17. Observation 11 July 2017 Date: 11th July 2017 @ 20:50 – 22:30AEST Location: Backyard Equipment: 14” Skywatcher GOTO Dobsonian, Televue 31mm Nagler T5 , Televue 17mm Ethos, Televue 11mm Nagler T6, Celestron 5mm, LV 7mm, Televue 2X Powermate, Baader Neodymium, Baader Contrast Booster, Circular polarizer. Tonight is looking like it is a good night to do some observing and try out the new shroud for the Dobsonian. The Seeing was quite stable, there were clouds flowing south to north direction but not so many as to ruin any observing. The moon is just the second day past full moon phase and so still lights up the night sky, Saturn and Jupiter are in the sky along with the moon so knowing that I will not be looking at any DSO I decided to have a look at these three objects. Jupiter: Jupiter was the first object on the agenda to view since it is already getting low in the western horizon, still 40 or so degrees but knowing that the best views are when the planets are highest in the sky, I didn’t want to leave it any later. The view was a little hazy, the highest magnification where Jupiter looked OK was at max about 150X-235X. The GRS was visible just past the center of the SEB. To see it quite clearly I still had to wait for the fleeting moments of clarity, but it was constantly visible. I didn’t see any fine intricate details with in cloud bands as in the past, and honestly even the polar cap shading was a challenge. Definitely no shadows from any moons on the Globe. There were all 4 Galilean moons visible. It was nice to revisit Jupiter as it is moving further away from us, even if the view was not even close to the best views I have experienced while observing Jupiter in the past. Saturn: Saturn was the next in the cue, as it was right above head, near zenith, I was expecting to see Saturn more clearly than Jupiter. Initially Saturn was more stable, and the Cassini division was visible on the edges but not the best I have seen to date, even with the 8” SCT. As I was adjusting focus on Saturn, when defocussing it a bit further out, I noticed that Saturn was defocussing asymmetrically, only slightly but asymmetrically so I knew that my collimation must be slightly out. I adjusted the collimation using a glass combination to give me 660X magnification until Saturn was defocussing symmetrically. At 660X Saturn was better than before collimation but still soft, so I dropped the magnification to 300X and the view was crisp and detailed, collimation was a major improvement. I stacked the Neodymium and contrast booster filters on to the eyepiece and the view was breath taking. During the moments of best stability and clarity, the Cassini division in the rings was visible nearly all the way around, became hard to see behind and in front of the planet. The rings in front of the globe were easily visible/distinguishable, along with the darkening on the globe, shadow cast by the rings on to the atmosphere. The rings were visible poking above the globe from behind, this is a good time to see Saturn with it’s rings fully open facing toward us. The globe showed darker but still quite pale cloud bands, one just above the ring and the second more subtle shading about ¾ of the way toward the pole. There were 5 moons visible, Titan, just barely visible Enceladus, faint Dione and Thehys and Rhea. The best view of Saturn was at 300X-300X (11mm Nagler with 2X PM and 5mm Celestron X-Cel) magnification, the scale of Saturn was quite big with clear detail easily visible. Magnifying 470X was ok but obviously softer. Sure the planet was visibly bigger but I still preferred the view at 300X. Moon: The moon, being just past full moon, only showed craters at one of the edges, but using the 31mm Nagler T5 or the 17mm Ethos, with the polarizer still looked amazing. The full face of the moon was visible at one time, the 17mm Ethos magnifying it so much and with the 100 degrees AFOV, I had to look around to see the edge of the moon… it was like looking out of a space craft window, it was awesome. The 31mm Nagler showed the whole face magnified a bit less and while using both of the eyepieces, having the Polarizer turned down to the dimmest level revealed the moon ejecta streams, flat craters and Maria on the surface as well as bright spots dotted throughout the landscape, looking almost looking like city lights. The Polarizer has to be turned all the way to the darkest level with the 14” mirror since without it is so bright that looking at it is actually quite uncomfortable. Even with the Polarizer, I think I could have added a ND filter to bring the intensity a little bit more. Sure the most contrasty views where you can see a lot of detail in the craters is during a phase, but looking at the full, or near full, moon looks beautiful when adding the extra constant using darkening filters, bringing out the dark shading. Overall the night of viewing was very rewarding, especially with the great views of Saturn. The shroud seems to have done the trick at keeping the light path clear of any stray light, but the best part I found was that with the 3 fans blowing from behind the primary mirror, there was a slight, very slight air flow out of the front of the Dobsonian. I’m hoping that this air flow will keep any dew from settling onto the primary or more importantly the secondary. A couple of months ago I took the 14” SW to one of my favourite dark sites in the mountains, but my observing night was cut very shot, very quickly due to dew fogging out my secondary, even when cleaning it with lens cleaner, the dew was already building up as soon as I took my hand away. I have some dichrome that I’m planning to add to the secondary as a spiral on the back to create a dew heating system, but whether I’ll do that will depend on if the secondary will get covered in dew in a future observing trip with the shroud on while the back fans are moving air out. Another things I have noticed tonight is that the order in which the Neodymium and Contrast booster filters are stacked makes a difference to how the view looked. Initially while observing Saturn, when I added the two filter, the view was not any more stable than when not using any filters, only slightly dimmer. But when reversing the order of the filters, the view stabilised noticeably, literally the difference was between OK and WOW. I would think that each filter cuts out a certain wavelength of light and passes on the rest, and so it shouldn’t matter what order they are stacked. I repeated the experiment but flipping the filters and same result, one way was not better than with no filters, but the other way it was stable and razor sharp???!!!! Does anyone have an explanation to this phenomenon? Thanks for reading, Clear Skies.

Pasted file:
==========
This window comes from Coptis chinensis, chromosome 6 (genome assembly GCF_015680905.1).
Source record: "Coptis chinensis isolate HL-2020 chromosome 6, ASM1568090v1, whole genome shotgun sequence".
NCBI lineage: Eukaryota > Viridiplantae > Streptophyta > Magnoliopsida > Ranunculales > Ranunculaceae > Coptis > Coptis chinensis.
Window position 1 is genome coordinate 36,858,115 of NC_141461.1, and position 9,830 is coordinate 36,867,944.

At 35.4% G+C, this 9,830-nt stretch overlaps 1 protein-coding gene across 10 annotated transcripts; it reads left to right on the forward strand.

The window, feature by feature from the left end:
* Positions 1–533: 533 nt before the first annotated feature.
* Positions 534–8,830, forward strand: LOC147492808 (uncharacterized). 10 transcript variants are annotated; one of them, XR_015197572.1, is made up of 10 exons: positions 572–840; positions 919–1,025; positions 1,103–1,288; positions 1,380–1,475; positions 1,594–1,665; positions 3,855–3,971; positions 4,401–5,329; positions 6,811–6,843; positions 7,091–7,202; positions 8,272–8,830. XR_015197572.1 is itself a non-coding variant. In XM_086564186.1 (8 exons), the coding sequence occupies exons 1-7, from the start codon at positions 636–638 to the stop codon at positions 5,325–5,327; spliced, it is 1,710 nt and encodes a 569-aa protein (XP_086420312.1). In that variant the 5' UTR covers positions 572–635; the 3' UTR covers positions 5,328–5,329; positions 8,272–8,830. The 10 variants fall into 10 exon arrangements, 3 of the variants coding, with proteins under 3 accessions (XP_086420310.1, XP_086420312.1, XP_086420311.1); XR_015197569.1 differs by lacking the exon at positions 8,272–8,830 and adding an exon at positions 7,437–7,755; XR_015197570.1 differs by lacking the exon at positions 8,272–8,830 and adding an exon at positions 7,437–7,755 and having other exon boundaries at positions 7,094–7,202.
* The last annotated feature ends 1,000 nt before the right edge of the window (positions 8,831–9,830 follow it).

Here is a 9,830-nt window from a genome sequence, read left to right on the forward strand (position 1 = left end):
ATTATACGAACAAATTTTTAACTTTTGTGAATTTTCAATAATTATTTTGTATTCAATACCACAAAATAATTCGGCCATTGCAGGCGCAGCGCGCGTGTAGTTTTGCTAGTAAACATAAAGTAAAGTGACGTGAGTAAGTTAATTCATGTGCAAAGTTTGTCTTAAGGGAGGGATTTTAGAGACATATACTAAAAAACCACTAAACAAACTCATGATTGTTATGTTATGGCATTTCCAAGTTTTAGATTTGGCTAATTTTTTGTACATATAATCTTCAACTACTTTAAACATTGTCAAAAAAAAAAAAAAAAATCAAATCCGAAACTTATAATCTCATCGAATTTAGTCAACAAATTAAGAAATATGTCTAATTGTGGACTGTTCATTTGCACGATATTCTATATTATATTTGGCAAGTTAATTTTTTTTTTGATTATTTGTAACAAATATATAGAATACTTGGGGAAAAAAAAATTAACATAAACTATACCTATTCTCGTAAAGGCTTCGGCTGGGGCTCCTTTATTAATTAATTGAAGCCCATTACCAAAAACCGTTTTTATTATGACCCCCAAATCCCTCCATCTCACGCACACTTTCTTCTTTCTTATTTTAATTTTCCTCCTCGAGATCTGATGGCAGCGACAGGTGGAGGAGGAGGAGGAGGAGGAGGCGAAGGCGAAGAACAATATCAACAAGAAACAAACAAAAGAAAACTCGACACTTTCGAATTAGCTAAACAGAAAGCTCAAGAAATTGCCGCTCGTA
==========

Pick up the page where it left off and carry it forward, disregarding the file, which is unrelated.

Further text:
18. Took this just now having just discovered how to put the camera on a scope